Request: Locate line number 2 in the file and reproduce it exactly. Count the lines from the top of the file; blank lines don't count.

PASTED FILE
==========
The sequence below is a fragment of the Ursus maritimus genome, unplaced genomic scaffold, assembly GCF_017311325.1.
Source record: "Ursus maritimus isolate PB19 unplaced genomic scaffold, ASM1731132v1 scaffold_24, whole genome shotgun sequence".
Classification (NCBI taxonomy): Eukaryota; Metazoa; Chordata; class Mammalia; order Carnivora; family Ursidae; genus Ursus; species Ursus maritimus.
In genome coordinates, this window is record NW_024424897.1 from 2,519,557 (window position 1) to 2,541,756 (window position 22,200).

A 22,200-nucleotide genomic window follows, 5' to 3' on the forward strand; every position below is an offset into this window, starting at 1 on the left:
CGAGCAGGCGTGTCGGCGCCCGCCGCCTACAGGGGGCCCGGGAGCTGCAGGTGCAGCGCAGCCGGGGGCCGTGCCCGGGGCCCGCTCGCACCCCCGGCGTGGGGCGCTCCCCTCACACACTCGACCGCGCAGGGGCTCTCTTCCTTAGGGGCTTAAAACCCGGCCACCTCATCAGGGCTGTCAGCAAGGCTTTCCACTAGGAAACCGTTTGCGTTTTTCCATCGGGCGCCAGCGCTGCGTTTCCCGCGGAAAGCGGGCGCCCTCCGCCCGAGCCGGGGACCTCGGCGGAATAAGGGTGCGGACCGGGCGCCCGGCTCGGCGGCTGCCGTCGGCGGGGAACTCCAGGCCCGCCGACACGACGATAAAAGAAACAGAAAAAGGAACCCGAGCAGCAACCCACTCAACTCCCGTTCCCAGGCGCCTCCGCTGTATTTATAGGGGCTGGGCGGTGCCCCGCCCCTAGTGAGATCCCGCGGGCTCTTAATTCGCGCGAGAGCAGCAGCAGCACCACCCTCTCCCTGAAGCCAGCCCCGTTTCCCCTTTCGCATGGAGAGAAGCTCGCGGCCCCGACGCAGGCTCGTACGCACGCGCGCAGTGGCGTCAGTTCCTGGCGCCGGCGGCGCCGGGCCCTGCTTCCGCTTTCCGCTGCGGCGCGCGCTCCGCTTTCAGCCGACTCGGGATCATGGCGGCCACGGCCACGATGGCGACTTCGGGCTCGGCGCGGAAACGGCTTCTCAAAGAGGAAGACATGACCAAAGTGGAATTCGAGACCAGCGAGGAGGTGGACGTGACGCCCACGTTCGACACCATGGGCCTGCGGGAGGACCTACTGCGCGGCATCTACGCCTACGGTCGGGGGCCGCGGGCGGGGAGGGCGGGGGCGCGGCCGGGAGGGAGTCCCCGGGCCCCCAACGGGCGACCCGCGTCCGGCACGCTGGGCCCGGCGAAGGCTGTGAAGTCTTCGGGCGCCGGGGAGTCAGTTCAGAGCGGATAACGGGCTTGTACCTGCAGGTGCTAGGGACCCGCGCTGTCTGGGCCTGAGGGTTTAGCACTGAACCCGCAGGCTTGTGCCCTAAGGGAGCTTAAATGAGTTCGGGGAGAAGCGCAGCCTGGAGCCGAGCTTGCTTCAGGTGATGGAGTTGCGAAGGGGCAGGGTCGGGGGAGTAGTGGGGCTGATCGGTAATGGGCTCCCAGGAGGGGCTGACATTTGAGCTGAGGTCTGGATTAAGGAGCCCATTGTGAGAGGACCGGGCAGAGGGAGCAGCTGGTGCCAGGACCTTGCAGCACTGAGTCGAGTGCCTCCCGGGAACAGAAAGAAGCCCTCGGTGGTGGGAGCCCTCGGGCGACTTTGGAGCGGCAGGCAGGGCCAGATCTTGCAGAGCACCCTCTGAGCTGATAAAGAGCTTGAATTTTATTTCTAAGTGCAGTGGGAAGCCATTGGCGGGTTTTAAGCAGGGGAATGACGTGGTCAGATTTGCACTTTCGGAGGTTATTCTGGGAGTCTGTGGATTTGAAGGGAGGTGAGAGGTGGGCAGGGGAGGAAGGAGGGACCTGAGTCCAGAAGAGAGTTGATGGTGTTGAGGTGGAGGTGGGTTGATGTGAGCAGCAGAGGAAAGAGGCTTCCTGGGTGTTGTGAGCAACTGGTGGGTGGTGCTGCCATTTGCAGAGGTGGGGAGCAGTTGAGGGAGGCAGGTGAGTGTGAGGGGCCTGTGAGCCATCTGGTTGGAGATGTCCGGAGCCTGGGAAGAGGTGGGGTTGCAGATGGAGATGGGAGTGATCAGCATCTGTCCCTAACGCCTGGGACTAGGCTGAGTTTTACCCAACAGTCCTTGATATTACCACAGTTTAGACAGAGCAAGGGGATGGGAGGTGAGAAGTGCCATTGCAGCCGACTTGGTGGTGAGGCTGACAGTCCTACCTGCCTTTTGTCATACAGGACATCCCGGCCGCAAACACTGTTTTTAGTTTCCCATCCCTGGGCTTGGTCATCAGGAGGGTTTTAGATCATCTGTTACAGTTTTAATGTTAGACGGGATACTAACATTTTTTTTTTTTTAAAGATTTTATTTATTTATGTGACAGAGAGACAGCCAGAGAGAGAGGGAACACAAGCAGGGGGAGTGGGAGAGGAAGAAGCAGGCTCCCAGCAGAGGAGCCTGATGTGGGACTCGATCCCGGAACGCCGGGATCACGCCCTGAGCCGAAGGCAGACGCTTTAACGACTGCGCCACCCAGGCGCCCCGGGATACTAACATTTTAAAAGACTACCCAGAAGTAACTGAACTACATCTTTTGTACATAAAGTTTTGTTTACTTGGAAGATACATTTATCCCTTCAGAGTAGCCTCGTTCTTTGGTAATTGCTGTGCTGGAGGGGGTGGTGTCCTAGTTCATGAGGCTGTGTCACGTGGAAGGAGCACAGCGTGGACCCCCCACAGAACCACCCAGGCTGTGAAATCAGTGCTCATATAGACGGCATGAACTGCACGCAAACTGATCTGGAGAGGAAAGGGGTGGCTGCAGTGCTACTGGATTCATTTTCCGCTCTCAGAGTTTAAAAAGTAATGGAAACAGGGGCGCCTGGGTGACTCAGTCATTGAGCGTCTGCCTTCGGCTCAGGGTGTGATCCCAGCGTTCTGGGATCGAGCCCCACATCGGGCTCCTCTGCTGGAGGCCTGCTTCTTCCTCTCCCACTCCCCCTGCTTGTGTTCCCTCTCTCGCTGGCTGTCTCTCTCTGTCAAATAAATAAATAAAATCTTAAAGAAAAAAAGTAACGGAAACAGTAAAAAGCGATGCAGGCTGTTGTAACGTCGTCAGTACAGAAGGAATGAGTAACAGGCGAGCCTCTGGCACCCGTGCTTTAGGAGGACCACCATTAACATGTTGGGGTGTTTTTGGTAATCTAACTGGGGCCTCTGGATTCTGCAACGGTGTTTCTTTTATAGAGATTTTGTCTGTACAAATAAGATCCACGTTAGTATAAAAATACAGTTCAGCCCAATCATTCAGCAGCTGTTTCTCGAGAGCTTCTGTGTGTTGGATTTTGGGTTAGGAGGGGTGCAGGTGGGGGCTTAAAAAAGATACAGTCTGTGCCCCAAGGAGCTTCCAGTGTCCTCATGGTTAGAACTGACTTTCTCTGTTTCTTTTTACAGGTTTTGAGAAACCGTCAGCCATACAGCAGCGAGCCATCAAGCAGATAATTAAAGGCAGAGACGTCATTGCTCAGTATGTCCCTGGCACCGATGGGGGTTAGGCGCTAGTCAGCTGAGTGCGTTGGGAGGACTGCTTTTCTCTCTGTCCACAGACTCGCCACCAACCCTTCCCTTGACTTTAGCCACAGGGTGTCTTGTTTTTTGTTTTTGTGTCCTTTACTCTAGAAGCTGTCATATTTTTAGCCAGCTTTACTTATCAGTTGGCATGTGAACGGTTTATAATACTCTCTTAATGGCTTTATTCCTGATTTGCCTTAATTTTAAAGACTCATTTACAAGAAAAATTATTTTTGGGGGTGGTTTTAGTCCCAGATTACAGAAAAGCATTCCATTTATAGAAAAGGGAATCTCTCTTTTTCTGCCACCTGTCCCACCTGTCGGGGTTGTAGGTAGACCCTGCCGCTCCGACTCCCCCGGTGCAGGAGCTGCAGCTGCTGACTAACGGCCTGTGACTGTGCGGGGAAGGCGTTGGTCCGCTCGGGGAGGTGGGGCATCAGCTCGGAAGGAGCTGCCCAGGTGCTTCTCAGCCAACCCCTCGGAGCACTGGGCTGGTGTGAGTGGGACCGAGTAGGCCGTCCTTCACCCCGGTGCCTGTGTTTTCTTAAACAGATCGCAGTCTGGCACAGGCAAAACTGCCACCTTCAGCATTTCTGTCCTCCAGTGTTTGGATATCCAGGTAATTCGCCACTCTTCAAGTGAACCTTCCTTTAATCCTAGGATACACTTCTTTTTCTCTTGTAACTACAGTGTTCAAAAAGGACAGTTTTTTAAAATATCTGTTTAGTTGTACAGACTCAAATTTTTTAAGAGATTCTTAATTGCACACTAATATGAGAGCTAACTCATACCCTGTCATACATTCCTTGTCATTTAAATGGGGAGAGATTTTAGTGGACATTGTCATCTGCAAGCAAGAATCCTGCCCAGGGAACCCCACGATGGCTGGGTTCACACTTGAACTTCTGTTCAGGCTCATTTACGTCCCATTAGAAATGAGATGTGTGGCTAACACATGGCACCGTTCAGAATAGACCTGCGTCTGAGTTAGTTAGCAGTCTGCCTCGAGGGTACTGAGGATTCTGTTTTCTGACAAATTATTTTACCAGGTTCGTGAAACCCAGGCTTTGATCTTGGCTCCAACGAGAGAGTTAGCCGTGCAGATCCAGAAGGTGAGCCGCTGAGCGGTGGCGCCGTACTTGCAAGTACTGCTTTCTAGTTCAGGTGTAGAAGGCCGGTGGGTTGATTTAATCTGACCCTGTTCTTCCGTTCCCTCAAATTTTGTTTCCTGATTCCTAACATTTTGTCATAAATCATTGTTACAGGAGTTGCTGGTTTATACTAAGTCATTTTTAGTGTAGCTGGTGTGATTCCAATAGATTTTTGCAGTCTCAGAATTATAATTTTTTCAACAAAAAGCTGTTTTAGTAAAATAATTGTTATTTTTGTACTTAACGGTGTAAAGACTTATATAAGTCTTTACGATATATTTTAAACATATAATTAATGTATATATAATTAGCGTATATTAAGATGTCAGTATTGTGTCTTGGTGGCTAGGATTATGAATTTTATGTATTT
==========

Source record: "Ursus maritimus isolate PB19 unplaced genomic scaffold, ASM1731132v1 scaffold_24, whole genome shotgun sequence".